Pitchers and catchers report in 23 days and, to be expected, the pickings on the free-agent market are slim. The biggest news in the past few weeks has been reliever Rafael Soriano signing with the New York Yankees.

The 31-year-old who previously closed for the Tampa Bay Rays was given $35 million over three years to be Mariano Rivera’s set-up man—money the Yankees always seem to have at their disposal no matter how much they spend.

New York remained busy, adding outfielder Andruw Jones on a one-year pact worth $2 million. He will fill the role left by Marcus Thames, who recently signed a deal with the Los Angeles Dodgers after providing some pop with the Yankees last season as their fourth outfielder.

The last few years of Jones’ career have not gone the way he would have liked. He was one of the two Jones Boys on the Atlanta Braves from 1996-2007—teaming up with Chipper—but his final year with the organization was the start of his downturn.

Coming off a 2006 season in which he clubbed 41 homers, drove in 129 and batted his usual .262, he hit 15 fewer homers, drove in 35 fewer RBI and batted 40 points lower while appearing in only two fewer games. That sudden decline in production made him a platoon player in suitors’ eyes.

He was just that for the next three seasons. And not a very good one, either.

Over those seasons spent with the Dodgers, Texas Rangers and Chicago White Sox, Jones hit rock-bottom. With Los Angeles he hit .158 in 72 games. With Texas he batted .214. And with the White Sox he mustered a .230 average.

There was a silver lining in Chicago, though, which helped land him the contract with New York: He hit 19 homers. The Yankees have always looked to add power, and given Yankee Stadium’s hitter-friendly dimensions, there is a chance he can expand upon that total, albeit in a limited role.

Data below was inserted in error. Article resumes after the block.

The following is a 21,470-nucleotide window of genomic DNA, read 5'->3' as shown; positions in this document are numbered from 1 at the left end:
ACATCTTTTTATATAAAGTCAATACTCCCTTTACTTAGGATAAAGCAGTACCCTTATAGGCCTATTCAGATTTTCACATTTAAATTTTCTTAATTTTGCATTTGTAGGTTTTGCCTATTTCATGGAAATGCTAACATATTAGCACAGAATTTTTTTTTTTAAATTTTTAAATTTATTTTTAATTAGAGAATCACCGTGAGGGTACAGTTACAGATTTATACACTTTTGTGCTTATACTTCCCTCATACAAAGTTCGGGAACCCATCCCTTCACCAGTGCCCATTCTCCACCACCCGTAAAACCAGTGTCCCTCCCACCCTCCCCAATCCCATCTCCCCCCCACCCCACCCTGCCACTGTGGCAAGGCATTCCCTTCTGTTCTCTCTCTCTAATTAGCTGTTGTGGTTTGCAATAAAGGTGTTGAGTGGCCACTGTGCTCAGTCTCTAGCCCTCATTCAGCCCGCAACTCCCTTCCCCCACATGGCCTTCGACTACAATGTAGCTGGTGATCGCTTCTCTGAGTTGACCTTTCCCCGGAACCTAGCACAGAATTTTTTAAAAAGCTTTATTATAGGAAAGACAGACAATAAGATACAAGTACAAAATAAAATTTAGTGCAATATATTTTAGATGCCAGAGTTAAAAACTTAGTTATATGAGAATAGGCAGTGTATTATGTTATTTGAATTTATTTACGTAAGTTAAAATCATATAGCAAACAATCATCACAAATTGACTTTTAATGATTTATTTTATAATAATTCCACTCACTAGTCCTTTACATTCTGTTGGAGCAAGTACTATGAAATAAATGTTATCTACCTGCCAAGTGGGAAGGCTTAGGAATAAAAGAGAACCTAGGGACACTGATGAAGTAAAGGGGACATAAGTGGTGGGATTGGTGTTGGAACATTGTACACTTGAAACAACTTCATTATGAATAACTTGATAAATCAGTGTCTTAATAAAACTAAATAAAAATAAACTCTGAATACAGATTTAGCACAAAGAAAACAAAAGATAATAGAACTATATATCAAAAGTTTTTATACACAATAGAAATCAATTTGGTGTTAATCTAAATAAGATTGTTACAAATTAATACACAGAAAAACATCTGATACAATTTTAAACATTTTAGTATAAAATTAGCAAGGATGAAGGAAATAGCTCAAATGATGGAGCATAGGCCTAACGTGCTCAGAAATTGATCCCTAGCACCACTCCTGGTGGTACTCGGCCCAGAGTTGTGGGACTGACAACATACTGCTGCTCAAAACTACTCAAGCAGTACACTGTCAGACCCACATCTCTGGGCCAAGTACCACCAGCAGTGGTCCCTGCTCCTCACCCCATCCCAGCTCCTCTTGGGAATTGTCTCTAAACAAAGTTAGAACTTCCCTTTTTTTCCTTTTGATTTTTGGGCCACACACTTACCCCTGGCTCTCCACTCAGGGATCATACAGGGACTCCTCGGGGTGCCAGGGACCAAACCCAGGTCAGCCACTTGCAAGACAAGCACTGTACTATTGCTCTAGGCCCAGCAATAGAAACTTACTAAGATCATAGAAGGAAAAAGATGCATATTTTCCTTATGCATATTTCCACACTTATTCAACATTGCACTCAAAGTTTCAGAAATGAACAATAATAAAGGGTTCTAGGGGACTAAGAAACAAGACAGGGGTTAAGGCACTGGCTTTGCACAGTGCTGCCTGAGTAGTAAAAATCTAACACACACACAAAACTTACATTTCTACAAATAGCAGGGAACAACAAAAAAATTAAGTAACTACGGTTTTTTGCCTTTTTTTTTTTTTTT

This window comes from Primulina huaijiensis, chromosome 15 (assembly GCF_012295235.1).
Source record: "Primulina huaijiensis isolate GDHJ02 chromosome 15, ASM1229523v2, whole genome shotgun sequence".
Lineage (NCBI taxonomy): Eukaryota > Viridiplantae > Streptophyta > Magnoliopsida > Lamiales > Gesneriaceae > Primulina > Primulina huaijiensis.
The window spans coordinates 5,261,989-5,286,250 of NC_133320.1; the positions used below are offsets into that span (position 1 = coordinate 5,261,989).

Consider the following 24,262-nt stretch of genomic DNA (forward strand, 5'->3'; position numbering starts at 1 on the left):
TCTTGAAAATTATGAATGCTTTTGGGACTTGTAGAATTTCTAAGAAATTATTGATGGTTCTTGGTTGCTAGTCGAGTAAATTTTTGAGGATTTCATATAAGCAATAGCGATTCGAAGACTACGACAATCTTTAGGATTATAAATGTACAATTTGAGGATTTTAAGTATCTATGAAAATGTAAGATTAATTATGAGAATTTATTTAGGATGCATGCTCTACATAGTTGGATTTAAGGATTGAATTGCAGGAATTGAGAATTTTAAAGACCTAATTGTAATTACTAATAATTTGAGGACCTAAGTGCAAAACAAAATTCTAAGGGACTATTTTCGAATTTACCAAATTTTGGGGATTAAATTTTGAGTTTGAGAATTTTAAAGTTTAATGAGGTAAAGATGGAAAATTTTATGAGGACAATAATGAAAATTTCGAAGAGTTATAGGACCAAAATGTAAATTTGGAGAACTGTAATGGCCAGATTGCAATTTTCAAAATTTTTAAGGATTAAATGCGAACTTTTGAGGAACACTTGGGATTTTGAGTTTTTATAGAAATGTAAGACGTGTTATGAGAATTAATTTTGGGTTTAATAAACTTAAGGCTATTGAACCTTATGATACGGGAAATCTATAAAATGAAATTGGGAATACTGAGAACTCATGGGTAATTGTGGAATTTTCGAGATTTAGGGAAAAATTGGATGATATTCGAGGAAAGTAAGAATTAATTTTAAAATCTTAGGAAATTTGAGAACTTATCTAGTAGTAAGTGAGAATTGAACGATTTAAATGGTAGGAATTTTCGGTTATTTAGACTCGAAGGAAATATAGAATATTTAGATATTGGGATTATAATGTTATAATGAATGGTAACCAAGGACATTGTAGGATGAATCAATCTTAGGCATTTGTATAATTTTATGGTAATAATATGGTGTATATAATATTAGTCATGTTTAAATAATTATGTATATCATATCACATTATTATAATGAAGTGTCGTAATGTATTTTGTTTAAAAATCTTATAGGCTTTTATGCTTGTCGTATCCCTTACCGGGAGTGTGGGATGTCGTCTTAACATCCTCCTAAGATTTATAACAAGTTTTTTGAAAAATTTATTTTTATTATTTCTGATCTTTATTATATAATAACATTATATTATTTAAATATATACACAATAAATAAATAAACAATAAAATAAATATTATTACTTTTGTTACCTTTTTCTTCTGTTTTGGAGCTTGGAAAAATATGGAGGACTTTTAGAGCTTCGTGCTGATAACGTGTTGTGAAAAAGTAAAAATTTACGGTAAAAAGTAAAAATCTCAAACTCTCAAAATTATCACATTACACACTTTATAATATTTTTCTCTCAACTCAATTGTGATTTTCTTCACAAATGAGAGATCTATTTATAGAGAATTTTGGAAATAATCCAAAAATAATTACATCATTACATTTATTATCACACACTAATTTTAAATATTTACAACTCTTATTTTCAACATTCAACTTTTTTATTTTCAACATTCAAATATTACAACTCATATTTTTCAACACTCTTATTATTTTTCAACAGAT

He is a low-risk, high-reward signing. If he performs well, good for the Yankees. If he doesn’t, they have the money to find someone else to fill his role. As a fan of Jones, I want him to do well.

He does have 407 homers in his career—51 coming in 2005—and is closing in on 2,000 hits. These statistics complement his five All-Star selections and 10 Gold Gloves. What he did during his prime makes his downfall painful to digest. Chipper was my favorite, but Andruw made the Braves especially enjoyable to watch as a kid.

Five years ago, it appeared Jones would be a serious candidate for the Hall of Fame once he hung up his spikes, despite hitting in the .260s over the course of his prime. But, in hitting a measly .212 over the next four seasons, any chance of being enshrined washed away.

Now, suiting up in pinstripes, he won’t be the player he was long ago, and he probably will not hit .280 as Thames did. But he will bring an excellent glove, an ability to play all three outfield positions and power from the right side of the plate.

His agent, the infamous Scott Boras, has touted him as an everyday player. But I’m sure Jones is just looking to improve the disappointing numbers put up over the past three seasons and help the Yankees contend with the Boston Red Sox and Tampa Bay Rays.

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